Friday, August 25, 2017 || By Shanel Romain || @maywoodnews
On Aug. 19, dozens of community members gathered on the grounds of Christian Unity Church, 2140 Washington Blvd. in Bellwood, for the resurgence of the church’s annual Gospel fest after a two-year hiatus.
The event — formally called the Worship on Washington Back to School Youth Explosion/Unity in the Community Day — featured vendors selling handmade jewelry, food, school supplies, a bounce house, live Gospel music and a panel discussion.
The discussion probed some pressing modern problems, the organizers said. Why, for instance, do only two in 10 Americans under 30 years old believe attending church is important or worthwhile, according to recent research? Why have nearly 60 percent of millennials who were raised in the church dropped out?
“A lot of young people are silenced and don’t have platforms,” said Jimmie Maggette, a Bellwood native who grew up in Christian Unity, but now pastors in California. “The youth feel a certain way about things but don’t actually get to talk about them.”
Magette, along with Christian Unity’s co-pastors, Revs. Jerry and Annette Barker, organized the panel discussion, which featured a range of community influencers, such as Bellwood Mayor Andre Harvey; community leader and Luvabulls choreographer Kim Tyler; and youth leader Shaveena Brandon.
“When Jimmie reached out to me and asked me to be part of the panel, and to bring unity to the community, I jumped at the chance,” said Harvey, who added that he’s known Maggette and his family for years. “I’m all about the community in the village of Bellwood and figuring out ways to bring residents closer together.”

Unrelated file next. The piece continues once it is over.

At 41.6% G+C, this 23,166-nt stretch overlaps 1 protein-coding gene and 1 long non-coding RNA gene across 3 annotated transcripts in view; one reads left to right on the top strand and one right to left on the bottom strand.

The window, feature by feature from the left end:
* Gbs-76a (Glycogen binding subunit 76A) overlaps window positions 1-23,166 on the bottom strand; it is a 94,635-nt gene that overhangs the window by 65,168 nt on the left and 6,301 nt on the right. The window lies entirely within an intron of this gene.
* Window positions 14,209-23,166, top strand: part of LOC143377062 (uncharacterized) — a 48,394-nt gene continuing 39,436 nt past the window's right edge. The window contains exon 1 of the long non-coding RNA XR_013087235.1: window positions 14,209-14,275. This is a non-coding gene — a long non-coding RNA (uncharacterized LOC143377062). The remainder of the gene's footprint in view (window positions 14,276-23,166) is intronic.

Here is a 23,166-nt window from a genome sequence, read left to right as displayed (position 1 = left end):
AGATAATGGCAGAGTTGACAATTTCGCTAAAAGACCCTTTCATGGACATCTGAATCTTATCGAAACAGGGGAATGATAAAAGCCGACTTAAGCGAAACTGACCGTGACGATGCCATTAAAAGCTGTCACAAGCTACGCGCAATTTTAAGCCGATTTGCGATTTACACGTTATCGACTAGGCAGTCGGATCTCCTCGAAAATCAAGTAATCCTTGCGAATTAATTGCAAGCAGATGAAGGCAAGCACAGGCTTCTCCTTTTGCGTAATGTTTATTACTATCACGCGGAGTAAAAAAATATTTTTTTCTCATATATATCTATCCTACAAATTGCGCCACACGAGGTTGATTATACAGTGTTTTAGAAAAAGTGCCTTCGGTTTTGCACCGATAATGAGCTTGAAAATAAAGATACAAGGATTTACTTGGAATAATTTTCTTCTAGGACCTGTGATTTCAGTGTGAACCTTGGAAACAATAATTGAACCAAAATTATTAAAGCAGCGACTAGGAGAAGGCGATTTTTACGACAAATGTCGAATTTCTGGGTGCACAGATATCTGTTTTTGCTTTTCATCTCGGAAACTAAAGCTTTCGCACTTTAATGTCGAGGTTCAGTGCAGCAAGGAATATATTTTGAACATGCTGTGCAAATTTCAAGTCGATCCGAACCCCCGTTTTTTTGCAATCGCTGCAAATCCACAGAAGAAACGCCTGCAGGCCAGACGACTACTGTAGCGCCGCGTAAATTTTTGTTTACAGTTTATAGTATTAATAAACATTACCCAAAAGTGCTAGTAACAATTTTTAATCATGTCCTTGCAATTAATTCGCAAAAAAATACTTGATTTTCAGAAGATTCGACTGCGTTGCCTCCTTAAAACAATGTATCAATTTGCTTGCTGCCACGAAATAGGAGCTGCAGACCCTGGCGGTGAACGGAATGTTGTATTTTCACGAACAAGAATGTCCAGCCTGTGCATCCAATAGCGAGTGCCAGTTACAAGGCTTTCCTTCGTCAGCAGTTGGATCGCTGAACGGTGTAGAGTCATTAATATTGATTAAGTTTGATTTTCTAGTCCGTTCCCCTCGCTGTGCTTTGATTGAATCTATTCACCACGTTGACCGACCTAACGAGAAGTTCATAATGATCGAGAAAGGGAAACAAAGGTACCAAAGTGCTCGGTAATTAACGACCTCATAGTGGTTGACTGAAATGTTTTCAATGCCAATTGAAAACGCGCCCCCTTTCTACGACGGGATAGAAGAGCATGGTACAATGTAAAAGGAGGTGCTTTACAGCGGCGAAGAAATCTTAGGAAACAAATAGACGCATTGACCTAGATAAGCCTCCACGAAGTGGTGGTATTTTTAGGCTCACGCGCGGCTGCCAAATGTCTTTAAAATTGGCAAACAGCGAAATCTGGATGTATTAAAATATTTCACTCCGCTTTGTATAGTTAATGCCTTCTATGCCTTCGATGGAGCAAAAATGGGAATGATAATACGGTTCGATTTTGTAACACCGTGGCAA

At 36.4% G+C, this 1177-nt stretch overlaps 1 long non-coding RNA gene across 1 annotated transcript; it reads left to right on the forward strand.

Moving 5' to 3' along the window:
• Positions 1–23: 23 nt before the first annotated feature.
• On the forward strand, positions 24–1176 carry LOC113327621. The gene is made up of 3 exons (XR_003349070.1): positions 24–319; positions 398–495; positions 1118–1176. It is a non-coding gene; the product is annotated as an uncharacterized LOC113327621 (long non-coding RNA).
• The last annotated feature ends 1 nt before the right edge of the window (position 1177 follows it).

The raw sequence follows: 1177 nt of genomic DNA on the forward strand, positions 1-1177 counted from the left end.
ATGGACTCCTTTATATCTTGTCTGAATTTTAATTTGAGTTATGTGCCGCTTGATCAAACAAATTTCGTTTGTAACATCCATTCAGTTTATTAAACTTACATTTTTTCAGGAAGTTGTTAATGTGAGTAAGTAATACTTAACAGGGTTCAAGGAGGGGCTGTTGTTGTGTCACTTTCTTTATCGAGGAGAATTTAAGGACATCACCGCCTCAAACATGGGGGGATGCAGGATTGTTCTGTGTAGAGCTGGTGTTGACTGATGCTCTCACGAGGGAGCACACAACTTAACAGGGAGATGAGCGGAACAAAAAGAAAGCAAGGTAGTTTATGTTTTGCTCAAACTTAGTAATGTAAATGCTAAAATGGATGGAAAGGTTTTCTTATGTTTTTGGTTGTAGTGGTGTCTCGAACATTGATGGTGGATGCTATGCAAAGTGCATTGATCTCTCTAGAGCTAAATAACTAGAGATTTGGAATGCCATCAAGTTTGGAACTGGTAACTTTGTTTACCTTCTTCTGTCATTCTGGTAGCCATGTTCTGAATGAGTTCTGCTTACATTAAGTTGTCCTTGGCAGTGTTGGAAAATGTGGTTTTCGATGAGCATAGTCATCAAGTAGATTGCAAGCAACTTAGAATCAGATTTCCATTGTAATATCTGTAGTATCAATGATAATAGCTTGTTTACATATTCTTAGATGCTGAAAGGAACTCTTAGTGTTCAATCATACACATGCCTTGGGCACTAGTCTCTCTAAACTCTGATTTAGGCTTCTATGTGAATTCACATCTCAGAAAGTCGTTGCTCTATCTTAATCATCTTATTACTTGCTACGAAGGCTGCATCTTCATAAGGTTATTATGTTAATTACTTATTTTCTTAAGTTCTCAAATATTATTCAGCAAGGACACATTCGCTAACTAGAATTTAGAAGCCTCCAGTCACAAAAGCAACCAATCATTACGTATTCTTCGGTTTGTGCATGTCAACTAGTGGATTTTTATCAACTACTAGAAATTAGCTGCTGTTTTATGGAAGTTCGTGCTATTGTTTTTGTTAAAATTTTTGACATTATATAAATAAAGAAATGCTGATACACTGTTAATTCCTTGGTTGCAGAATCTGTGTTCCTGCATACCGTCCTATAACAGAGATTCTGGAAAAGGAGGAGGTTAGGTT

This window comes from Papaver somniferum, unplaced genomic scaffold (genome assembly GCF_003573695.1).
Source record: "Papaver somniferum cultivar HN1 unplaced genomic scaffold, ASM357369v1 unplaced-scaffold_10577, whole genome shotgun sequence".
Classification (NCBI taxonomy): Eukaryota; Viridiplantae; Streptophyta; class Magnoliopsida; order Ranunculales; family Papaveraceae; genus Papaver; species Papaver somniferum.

Maggette said that he’s hoping the panel discussion goes beyond talk and into the realm of action.
“We have a great panel of people and we’ve talked about some important things now there should be a call to action for our youth and the community as a whole,” he said.
For Barker, who follows in the footsteps of her father — the late Bishop Willie Dugan, who founded Christian Unity over 30 years ago — the church has always been about going beyond the physical walls.
Barker said that she decided to add a panel discussion for the first time to the roughly 25-year-old fest — which was started by her father and her sister, Marguerite Maggette — in order to add another dimension to the event.
“This is good ground to sow in,” she said. “The reason I’m so passionate about taking this church out into the streets is because I can remember about 10 years ago now, we were out there ministering and I was praying and were singing.”
“There was this lady sitting on her porch and she heard the Gospel songs and the prayers that were going forth,” Barker recalled. “She got up off of her porch steps and she made her way to the church. She joined the church and she’s been here ever since. That makes this all worth it.”
Michael Romain contributed to this report.